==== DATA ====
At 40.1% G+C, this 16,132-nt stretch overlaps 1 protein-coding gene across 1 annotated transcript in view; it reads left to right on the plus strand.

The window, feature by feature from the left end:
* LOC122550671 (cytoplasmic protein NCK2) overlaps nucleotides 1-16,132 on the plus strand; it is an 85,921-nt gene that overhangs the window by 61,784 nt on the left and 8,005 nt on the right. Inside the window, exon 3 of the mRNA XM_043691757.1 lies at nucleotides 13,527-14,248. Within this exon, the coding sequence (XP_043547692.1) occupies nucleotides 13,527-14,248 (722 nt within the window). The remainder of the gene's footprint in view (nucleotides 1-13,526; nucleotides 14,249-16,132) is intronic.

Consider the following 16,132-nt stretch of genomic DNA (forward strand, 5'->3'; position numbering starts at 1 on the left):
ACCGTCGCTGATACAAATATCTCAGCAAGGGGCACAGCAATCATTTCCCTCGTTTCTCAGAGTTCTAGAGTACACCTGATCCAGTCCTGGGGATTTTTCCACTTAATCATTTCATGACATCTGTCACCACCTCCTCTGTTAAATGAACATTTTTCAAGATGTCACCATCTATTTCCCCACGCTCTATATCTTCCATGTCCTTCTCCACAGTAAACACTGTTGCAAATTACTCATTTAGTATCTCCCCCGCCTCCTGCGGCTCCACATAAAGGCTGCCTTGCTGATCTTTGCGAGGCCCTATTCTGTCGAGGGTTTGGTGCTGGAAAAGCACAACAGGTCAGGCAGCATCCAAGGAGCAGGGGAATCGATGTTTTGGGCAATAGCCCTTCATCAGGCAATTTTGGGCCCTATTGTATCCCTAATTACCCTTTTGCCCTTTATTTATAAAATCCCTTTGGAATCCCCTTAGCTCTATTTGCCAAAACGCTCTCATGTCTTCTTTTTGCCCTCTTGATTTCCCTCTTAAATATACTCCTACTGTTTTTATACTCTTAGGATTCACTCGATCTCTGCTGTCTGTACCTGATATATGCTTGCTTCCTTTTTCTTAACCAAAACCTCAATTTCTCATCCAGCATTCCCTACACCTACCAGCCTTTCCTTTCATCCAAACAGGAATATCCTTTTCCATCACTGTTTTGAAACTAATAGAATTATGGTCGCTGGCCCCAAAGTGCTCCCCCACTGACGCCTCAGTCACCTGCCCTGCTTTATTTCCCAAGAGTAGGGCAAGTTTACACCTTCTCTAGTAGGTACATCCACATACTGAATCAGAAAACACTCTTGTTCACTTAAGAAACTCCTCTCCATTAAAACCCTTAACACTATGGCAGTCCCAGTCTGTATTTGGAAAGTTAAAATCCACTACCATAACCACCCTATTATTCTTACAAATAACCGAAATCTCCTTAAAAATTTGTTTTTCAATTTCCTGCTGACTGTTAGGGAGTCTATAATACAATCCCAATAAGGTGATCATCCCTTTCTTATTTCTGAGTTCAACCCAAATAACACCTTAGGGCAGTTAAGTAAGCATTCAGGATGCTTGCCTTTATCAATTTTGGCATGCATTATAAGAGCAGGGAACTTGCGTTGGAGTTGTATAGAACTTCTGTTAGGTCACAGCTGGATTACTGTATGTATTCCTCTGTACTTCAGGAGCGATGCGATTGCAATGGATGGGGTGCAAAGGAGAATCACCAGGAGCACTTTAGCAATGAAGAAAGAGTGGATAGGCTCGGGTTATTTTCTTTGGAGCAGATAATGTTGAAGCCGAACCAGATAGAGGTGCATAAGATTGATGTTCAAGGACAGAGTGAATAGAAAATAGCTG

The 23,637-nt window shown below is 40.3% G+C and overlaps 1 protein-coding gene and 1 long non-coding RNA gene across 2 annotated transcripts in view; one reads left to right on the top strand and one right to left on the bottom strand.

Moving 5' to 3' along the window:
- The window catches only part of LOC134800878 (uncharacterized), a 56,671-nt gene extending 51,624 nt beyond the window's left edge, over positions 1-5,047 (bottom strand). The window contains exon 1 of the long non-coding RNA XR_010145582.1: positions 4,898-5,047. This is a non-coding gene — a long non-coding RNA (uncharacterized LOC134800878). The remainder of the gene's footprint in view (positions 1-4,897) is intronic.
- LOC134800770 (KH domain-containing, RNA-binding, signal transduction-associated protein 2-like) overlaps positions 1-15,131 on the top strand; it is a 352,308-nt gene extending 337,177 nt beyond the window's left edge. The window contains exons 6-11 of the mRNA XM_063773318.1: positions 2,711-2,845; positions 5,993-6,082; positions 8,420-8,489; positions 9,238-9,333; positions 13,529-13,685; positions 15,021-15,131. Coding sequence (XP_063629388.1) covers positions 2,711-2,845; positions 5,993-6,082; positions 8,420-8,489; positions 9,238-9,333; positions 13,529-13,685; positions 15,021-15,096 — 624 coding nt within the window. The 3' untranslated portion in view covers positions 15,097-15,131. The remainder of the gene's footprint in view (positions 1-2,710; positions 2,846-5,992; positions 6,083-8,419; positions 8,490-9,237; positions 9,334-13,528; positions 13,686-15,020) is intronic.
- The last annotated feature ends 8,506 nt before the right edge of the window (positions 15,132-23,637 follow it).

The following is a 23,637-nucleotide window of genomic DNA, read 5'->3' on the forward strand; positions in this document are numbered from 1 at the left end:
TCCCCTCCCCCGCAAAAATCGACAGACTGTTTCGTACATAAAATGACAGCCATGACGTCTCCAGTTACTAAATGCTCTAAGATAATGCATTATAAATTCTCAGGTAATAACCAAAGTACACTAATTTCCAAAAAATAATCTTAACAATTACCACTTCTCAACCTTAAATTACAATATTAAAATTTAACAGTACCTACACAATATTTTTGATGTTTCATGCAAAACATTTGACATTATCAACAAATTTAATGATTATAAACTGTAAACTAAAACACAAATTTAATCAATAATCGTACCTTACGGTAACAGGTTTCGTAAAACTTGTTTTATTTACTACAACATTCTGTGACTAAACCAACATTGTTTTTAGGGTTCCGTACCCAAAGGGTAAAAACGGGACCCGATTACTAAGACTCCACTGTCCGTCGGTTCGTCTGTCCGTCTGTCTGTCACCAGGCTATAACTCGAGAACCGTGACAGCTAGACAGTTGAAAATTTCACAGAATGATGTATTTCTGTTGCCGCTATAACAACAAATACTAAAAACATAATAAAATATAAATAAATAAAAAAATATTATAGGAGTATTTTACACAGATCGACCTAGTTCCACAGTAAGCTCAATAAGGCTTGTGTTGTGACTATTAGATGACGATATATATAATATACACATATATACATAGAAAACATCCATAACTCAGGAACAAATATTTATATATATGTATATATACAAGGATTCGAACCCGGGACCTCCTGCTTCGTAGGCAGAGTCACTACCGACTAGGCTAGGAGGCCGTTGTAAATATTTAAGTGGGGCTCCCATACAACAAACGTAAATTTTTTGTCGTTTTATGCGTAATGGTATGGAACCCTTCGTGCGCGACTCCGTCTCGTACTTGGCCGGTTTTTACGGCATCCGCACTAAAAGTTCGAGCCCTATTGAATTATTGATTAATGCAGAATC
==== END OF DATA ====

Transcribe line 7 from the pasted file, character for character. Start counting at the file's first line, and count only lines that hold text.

Moving 5' to 3' along the window: